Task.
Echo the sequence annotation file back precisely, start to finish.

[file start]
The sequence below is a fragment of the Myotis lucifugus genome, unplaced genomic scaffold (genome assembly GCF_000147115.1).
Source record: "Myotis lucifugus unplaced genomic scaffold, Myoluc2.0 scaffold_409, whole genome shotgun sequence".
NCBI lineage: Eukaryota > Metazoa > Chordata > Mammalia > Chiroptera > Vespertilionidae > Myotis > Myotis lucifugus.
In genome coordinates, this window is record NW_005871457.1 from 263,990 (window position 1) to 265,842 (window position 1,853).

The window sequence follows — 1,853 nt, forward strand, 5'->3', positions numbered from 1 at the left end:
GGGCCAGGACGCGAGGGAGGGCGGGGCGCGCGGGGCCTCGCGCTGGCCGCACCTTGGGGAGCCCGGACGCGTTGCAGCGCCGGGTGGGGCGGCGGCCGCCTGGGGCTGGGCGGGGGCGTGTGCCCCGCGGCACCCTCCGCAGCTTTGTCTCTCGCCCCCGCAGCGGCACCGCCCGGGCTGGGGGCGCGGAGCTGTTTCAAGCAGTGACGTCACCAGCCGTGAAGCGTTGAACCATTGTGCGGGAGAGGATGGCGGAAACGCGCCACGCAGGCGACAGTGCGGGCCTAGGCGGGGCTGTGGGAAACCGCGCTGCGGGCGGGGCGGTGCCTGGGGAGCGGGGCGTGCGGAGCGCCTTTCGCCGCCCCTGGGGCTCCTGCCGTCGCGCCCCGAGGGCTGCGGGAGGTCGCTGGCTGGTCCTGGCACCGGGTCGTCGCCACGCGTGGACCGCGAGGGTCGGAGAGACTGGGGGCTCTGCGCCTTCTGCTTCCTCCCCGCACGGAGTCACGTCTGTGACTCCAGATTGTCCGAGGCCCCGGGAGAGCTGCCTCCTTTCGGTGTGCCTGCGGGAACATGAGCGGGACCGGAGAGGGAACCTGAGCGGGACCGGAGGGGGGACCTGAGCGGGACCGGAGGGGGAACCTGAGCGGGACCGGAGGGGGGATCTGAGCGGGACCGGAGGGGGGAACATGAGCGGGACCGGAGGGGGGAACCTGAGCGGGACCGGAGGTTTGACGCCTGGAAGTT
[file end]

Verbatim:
The sequence below is a fragment of the Myotis lucifugus genome, unplaced genomic scaffold (genome assembly GCF_000147115.1).
Source record: "Myotis lucifugus unplaced genomic scaffold, Myoluc2.0 scaffold_409, whole genome shotgun sequence".
NCBI lineage: Eukaryota > Metazoa > Chordata > Mammalia > Chiroptera > Vespertilionidae > Myotis > Myotis lucifugus.
In genome coordinates, this window is record NW_005871457.1 from 263,990 (window position 1) to 265,842 (window position 1,853).

The window sequence follows — 1,853 nt, forward strand, 5'->3', positions numbered from 1 at the left end:
GGGCCAGGACGCGAGGGAGGGCGGGGCGCGCGGGGCCTCGCGCTGGCCGCACCTTGGGGAGCCCGGACGCGTTGCAGCGCCGGGTGGGGCGGCGGCCGCCTGGGGCTGGGCGGGGGCGTGTGCCCCGCGGCACCCTCCGCAGCTTTGTCTCTCGCCCCCGCAGCGGCACCGCCCGGGCTGGGGGCGCGGAGCTGTTTCAAGCAGTGACGTCACCAGCCGTGAAGCGTTGAACCATTGTGCGGGAGAGGATGGCGGAAACGCGCCACGCAGGCGACAGTGCGGGCCTAGGCGGGGCTGTGGGAAACCGCGCTGCGGGCGGGGCGGTGCCTGGGGAGCGGGGCGTGCGGAGCGCCTTTCGCCGCCCCTGGGGCTCCTGCCGTCGCGCCCCGAGGGCTGCGGGAGGTCGCTGGCTGGTCCTGGCACCGGGTCGTCGCCACGCGTGGACCGCGAGGGTCGGAGAGACTGGGGGCTCTGCGCCTTCTGCTTCCTCCCCGCACGGAGTCACGTCTGTGACTCCAGATTGTCCGAGGCCCCGGGAGAGCTGCCTCCTTTCGGTGTGCCTGCGGGAACATGAGCGGGACCGGAGAGGGAACCTGAGCGGGACCGGAGGGGGGACCTGAGCGGGACCGGAGGGGGAACCTGAGCGGGACCGGAGGGGGGATCTGAGCGGGACCGGAGGGGGGAACATGAGCGGGACCGGAGGGGGGAACCTGAGCGGGACCGGAGGTTTGACGCCTGGAAGTT